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National Tequila Day

Updated on June 9, 2011
Tequila
Tequila

National Tequila Day

In the United States, July 24 is National Tequila Day.

According to Wikipedia, tequila was invented during the 16th century in Mexico by the conquistadors.  The Aztecs had long made a fermented drink called pulque from the maguey plant (there are stone carvings from 200 AD which are believed to depict pulque).  The discovery of tequila came when the conquistadors ran out of brandy and tried to make a liquor based on the same plant.  Instead of pulque, they came up with tequila.  They made the tequila from the sap of the blue agave.

The name of "tequila" comes from the name of a village that was very close to where drink was discovered.  The town itself did not itself become established until 1656 but the name and association stuck.

Tequila is not fermented from a cactus.  Cactus are not related to agaves.  There is usually no worm in tequila.  The worm is found in some mezcal and this tradition was only begun in the 1940s as a marketing ploy.  Mezcals are related to tequila.  Historically, tequila was known as mezcal wine or mezcal brandy.  Today, there are considered distinct.  Tequila comes from the Jalisco State in Mexico.  Mezcal often comes from the Oaxaca.

Tequila first became mass produced in Guadalajara, Mexico in the early 1800s by Don Pedro Sanchez de Tagle, the Marquis of Altamira.  It was first exported to the United States in 1884 by Don Cenobio Sauza, Municiple President of the Village of Tequila.

His grandon, Don Francisco Javier established the tradition that genuine tequila can only come from the State of Jalisco in Mexico.  He is famous for saying "there cannot be tequila where there are no agaves."

There are five categories of tequila:

  • Blanco ("white"): white and aged less than two months in oak barrels
  • Joven ("young"):  unaged blended with other tequilas and may have a caramel coloring.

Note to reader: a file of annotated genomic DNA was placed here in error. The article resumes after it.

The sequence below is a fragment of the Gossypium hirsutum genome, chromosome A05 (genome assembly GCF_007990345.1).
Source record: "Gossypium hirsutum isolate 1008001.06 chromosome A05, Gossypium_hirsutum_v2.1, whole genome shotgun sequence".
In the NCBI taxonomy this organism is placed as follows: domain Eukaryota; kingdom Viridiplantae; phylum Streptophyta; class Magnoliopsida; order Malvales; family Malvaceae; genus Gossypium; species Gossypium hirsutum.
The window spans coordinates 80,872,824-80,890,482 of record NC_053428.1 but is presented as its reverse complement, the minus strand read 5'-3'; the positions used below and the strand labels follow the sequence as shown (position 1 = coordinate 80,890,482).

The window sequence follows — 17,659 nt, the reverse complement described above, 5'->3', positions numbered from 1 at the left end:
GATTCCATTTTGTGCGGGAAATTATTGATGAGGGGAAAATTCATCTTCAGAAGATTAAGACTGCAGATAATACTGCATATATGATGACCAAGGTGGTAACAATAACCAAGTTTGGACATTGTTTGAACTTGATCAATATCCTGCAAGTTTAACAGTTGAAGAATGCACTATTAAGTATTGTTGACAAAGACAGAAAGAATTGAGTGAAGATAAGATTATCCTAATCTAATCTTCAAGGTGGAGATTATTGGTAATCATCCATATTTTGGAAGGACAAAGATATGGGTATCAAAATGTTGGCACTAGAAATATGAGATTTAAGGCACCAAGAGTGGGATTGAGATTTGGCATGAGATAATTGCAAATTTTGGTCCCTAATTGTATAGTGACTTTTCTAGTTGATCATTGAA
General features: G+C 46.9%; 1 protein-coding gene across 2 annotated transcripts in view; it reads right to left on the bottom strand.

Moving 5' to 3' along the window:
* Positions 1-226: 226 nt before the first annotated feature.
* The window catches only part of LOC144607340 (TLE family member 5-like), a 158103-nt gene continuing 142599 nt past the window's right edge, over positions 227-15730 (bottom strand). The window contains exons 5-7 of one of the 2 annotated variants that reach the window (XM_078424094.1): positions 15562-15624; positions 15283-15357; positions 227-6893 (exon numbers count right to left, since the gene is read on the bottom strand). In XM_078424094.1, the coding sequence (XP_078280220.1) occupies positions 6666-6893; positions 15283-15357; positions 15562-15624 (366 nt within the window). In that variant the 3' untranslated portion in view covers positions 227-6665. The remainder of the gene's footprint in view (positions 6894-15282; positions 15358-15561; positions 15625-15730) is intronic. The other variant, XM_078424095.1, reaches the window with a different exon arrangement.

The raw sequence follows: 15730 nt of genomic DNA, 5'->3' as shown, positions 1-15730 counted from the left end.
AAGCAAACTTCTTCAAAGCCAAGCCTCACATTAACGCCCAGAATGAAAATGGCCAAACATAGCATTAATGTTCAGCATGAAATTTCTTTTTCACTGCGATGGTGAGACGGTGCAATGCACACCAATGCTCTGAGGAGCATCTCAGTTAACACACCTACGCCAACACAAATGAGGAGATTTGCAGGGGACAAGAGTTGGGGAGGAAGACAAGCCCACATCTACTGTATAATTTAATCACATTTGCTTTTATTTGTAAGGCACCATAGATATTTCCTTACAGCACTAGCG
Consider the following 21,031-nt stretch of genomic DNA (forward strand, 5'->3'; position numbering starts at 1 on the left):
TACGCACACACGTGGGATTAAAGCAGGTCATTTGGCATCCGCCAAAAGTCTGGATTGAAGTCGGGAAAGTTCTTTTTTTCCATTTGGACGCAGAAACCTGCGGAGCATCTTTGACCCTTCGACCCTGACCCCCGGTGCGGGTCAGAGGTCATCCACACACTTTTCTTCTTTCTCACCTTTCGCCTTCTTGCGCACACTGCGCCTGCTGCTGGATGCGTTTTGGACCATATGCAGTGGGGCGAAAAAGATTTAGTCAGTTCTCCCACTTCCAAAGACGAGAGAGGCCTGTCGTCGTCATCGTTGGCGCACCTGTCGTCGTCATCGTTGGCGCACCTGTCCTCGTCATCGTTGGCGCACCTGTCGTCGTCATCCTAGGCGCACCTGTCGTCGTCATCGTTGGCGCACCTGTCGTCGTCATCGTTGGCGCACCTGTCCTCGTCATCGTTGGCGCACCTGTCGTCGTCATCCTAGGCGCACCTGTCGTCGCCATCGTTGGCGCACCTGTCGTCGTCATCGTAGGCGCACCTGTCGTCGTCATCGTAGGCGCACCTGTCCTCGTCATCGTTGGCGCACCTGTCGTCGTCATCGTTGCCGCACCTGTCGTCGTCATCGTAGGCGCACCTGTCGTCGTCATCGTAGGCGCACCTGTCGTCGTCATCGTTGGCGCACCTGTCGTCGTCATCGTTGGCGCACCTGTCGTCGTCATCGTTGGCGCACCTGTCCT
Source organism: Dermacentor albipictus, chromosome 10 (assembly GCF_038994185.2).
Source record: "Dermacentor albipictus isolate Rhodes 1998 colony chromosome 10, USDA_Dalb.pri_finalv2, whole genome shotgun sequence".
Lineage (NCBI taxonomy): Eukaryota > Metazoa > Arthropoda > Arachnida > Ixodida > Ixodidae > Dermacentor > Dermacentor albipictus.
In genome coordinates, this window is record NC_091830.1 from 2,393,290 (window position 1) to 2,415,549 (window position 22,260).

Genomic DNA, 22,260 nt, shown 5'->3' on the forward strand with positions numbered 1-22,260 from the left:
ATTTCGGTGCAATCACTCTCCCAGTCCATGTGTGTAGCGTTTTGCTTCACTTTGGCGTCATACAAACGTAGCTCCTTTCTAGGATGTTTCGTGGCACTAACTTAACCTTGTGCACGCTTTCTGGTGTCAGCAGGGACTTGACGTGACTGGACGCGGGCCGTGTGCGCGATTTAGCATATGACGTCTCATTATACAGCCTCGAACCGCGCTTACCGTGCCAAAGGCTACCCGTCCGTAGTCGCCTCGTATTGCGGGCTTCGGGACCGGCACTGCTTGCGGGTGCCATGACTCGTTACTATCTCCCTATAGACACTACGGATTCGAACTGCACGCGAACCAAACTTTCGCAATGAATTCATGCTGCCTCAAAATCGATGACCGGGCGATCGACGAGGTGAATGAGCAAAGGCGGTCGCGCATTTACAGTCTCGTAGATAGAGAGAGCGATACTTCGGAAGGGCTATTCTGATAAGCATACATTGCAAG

• Reposado ("rested"): aged at least two months but less than a year in oak barrels
  • Añejo ("aged"): aged a minimum of one year but less t han 3 years in oak barrels
  • Extra Añejo ("extra aged"): aged a minimum of threes year in oak barrels

So, if it's July 24 when you read this, Happy National Tequila Day!

Pee Wee Herman: Tequila!

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    • Wesman Todd Shaw profile image

      Wesman Todd Shaw 

      7 years ago from Kaufman, Texas

      I can't really drink it unless it's in a mixed drink. I drank too many shots one night long ago, and now just the smell of tequila can make me physically ill. If it's in a mixed drink though - I can drink it. I've just got a psychological problem with tequila now, I can take shots of anything else -. . .eh, maybe.

    • Simone Smith profile image

      Simone Haruko Smith 

      8 years ago from San Francisco

      Huh! To think the worm was invented as a marketing ploy!! I always thought it served some sort of function.

    • profile image

      Alcovangelist 

      8 years ago

      Nice snapshot of tequila history. I came across this very interesting way of celebrating National Tequila Day... have a look.. it reads celebrating National Tequila Day like no other http://bit.ly/aojdeU

    • Whitney05 profile image

      Whitney 

      8 years ago from Georgia

      Not something I recommend drinking straight... At least my tastes don't like it.

    • Rochelle Frank profile image

      Rochelle Frank 

      8 years ago from California Gold Country

      I once heard that if you are planning a serious drinking event, Tequila is less likely likely to cause hangover. The Theory is that a hangover is bartly due to an allergic reaction and most people are more sensitive to grain based spirits-- while few have developed a sensitivity to Maguey.

      I have not had a chance or an inclination to test the theory, personally.

    • jiberish profile image

      jiberish 

      8 years ago from florida

      I say margarita's for all. It's July 24th everyday! :)

    • packerpack profile image

      Om Prakash Singh 

      9 years ago from India, Calcutta

      Good short history of the short shot we take hardly knowing about it!

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